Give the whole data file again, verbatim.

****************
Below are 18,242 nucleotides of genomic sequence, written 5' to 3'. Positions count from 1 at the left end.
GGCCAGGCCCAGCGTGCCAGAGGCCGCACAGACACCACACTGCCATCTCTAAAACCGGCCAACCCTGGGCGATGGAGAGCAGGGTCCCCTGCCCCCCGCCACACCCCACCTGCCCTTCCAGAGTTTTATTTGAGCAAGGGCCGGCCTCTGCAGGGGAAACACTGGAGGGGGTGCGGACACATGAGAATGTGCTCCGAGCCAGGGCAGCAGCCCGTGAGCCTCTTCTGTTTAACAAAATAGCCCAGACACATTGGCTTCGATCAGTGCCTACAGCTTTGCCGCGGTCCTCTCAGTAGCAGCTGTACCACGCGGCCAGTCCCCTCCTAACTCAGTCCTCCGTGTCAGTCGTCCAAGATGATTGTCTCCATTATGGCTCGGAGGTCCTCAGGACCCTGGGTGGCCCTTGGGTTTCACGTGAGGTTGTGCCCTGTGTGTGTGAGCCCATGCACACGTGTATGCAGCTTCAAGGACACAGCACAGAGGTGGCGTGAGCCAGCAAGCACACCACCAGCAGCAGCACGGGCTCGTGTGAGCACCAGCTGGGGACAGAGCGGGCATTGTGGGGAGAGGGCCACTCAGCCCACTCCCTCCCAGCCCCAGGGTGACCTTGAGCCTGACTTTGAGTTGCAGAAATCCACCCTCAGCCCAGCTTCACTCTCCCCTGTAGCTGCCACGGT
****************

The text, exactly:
Below are 18,242 nucleotides of genomic sequence, written 5' to 3'. Positions count from 1 at the left end.
GGCCAGGCCCAGCGTGCCAGAGGCCGCACAGACACCACACTGCCATCTCTAAAACCGGCCAACCCTGGGCGATGGAGAGCAGGGTCCCCTGCCCCCCGCCACACCCCACCTGCCCTTCCAGAGTTTTATTTGAGCAAGGGCCGGCCTCTGCAGGGGAAACACTGGAGGGGGTGCGGACACATGAGAATGTGCTCCGAGCCAGGGCAGCAGCCCGTGAGCCTCTTCTGTTTAACAAAATAGCCCAGACACATTGGCTTCGATCAGTGCCTACAGCTTTGCCGCGGTCCTCTCAGTAGCAGCTGTACCACGCGGCCAGTCCCCTCCTAACTCAGTCCTCCGTGTCAGTCGTCCAAGATGATTGTCTCCATTATGGCTCGGAGGTCCTCAGGACCCTGGGTGGCCCTTGGGTTTCACGTGAGGTTGTGCCCTGTGTGTGTGAGCCCATGCACACGTGTATGCAGCTTCAAGGACACAGCACAGAGGTGGCGTGAGCCAGCAAGCACACCACCAGCAGCAGCACGGGCTCGTGTGAGCACCAGCTGGGGACAGAGCGGGCATTGTGGGGAGAGGGCCACTCAGCCCACTCCCTCCCAGCCCCAGGGTGACCTTGAGCCTGACTTTGAGTTGCAGAAATCCACCCTCAGCCCAGCTTCACTCTCCCCTGTAGCTGCCACGGT